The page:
“We may not be able to wipe out corruption, but our endeavour is to uncover instances of crony capitalism. Government should be seen to support enterprise per se and not particular entrepreneurs,” he said in a lecture at the Harvard Kennedy School here.
Rai, who was been criticised by the Indian government for reports on various scams like in telecom, coal etc., said adding the role of a public auditor cannot be confined to merely placing its report in Parliament.
He said, “Should we as public auditors limit our role to placing reports in Parliament or go beyond that and seek to sensitise public opinion on our audit observations especially so in social sector audits such as rural health, primary education, water pollution, environment, drinking water, etc.”
On the issue of the CAG exceeding its mandate, Rai observed that since the Indian democracy is maturing and the urban middle class is becoming more involved in citizen’s affairs, “we continue to tread the new path in the belief that the final stakeholder is the public at large.”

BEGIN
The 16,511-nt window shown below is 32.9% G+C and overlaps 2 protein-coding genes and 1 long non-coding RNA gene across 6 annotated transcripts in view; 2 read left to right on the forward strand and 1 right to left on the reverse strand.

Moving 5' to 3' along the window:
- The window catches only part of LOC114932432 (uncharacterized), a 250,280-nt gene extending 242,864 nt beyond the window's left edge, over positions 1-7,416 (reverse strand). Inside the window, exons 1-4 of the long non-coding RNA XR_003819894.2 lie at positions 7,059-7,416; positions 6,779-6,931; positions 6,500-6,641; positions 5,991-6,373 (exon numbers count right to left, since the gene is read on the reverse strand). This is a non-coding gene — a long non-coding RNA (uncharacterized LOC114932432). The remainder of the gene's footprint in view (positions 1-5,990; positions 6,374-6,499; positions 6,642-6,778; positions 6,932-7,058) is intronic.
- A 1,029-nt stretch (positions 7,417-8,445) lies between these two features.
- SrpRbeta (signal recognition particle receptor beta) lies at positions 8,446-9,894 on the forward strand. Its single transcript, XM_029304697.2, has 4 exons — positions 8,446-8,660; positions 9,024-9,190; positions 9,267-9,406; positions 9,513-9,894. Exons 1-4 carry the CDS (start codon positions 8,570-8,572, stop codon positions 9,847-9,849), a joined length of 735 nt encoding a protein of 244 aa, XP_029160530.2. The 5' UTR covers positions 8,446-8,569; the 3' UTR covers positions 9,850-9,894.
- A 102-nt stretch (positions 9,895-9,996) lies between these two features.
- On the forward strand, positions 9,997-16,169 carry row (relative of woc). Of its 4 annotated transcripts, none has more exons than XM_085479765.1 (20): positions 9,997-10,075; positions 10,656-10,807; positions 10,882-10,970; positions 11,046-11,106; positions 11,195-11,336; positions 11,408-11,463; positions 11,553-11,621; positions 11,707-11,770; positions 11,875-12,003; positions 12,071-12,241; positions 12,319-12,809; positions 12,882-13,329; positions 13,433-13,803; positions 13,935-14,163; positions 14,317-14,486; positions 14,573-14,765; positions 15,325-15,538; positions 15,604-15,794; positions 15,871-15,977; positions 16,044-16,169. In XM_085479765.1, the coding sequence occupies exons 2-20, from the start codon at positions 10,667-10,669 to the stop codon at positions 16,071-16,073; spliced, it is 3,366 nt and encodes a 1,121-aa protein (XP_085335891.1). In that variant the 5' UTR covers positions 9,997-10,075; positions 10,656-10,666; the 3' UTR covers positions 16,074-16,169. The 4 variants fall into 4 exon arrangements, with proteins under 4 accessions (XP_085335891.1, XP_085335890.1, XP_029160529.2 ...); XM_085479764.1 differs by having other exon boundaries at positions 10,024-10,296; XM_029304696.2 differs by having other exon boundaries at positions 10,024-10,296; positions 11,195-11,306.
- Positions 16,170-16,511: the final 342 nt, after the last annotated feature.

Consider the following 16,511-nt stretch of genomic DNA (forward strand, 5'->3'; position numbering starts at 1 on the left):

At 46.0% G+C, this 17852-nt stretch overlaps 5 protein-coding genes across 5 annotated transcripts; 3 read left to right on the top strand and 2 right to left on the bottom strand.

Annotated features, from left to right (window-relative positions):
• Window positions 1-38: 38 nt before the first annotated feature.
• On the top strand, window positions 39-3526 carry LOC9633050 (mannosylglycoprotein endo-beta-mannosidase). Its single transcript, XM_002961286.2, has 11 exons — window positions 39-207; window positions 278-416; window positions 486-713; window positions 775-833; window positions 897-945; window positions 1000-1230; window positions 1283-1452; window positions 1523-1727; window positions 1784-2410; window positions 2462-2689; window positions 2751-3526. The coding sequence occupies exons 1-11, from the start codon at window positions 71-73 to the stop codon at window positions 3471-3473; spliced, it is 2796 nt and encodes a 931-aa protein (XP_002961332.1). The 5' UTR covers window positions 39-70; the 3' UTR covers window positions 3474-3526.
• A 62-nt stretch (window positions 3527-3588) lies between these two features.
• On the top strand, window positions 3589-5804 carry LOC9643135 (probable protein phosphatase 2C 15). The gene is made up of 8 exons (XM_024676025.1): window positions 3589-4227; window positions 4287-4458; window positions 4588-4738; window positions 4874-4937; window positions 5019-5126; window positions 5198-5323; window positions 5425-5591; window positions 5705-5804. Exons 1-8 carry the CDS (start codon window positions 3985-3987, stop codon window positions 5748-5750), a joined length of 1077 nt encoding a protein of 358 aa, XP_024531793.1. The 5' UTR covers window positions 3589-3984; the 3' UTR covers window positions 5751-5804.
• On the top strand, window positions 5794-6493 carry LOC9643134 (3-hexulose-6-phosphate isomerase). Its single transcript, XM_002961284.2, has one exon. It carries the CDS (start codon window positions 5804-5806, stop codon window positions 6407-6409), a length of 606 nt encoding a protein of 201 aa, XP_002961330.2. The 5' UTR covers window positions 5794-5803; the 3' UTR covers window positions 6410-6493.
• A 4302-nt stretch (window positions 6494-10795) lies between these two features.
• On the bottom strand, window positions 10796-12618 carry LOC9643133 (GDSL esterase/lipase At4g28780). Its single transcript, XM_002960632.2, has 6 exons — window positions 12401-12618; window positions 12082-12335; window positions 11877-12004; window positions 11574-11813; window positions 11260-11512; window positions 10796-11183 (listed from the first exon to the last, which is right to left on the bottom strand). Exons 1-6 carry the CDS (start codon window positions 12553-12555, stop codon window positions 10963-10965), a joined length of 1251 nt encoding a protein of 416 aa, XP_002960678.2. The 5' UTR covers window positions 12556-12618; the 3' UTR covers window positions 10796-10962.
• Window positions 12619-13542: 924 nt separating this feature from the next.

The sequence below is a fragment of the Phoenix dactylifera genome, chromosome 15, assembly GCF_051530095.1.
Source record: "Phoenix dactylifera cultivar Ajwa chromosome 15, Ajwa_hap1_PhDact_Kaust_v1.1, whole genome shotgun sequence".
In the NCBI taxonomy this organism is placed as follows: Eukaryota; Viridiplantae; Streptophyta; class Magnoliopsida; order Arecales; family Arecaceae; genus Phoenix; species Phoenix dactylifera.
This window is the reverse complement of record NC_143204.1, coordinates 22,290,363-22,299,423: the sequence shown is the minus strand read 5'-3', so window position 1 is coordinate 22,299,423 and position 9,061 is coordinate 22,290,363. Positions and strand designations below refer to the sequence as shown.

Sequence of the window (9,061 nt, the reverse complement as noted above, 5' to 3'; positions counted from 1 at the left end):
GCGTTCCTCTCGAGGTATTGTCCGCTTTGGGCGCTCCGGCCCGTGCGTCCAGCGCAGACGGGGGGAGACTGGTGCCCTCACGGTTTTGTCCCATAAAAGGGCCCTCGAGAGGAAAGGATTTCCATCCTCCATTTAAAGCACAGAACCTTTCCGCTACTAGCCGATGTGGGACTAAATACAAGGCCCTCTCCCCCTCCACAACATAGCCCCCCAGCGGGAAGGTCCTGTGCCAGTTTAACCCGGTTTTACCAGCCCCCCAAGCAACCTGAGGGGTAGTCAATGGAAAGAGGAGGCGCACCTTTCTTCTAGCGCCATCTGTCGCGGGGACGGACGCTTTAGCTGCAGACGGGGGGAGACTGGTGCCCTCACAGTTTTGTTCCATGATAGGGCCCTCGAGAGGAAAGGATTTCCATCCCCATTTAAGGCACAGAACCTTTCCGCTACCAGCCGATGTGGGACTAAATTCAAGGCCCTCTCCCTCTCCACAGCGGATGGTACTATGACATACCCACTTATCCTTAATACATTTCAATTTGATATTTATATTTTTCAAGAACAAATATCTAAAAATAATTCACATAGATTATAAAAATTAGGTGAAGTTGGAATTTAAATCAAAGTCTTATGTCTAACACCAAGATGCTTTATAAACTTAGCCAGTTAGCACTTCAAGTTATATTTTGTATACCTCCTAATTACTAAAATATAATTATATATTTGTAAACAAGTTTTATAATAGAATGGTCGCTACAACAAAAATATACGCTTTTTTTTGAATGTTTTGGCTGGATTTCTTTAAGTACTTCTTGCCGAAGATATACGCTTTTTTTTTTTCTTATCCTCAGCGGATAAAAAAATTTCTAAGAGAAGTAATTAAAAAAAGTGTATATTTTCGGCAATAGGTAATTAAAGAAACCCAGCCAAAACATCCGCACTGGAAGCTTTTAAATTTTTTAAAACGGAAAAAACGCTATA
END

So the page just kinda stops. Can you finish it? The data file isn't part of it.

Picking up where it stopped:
Maintaining that the auditing of government and public entities has a positive impact on trust in society, Rai said, “It focuses the minds of the custodians of the public purse to use resources effectively, as they know that after audit scrutiny, the public will be aware of their actions.”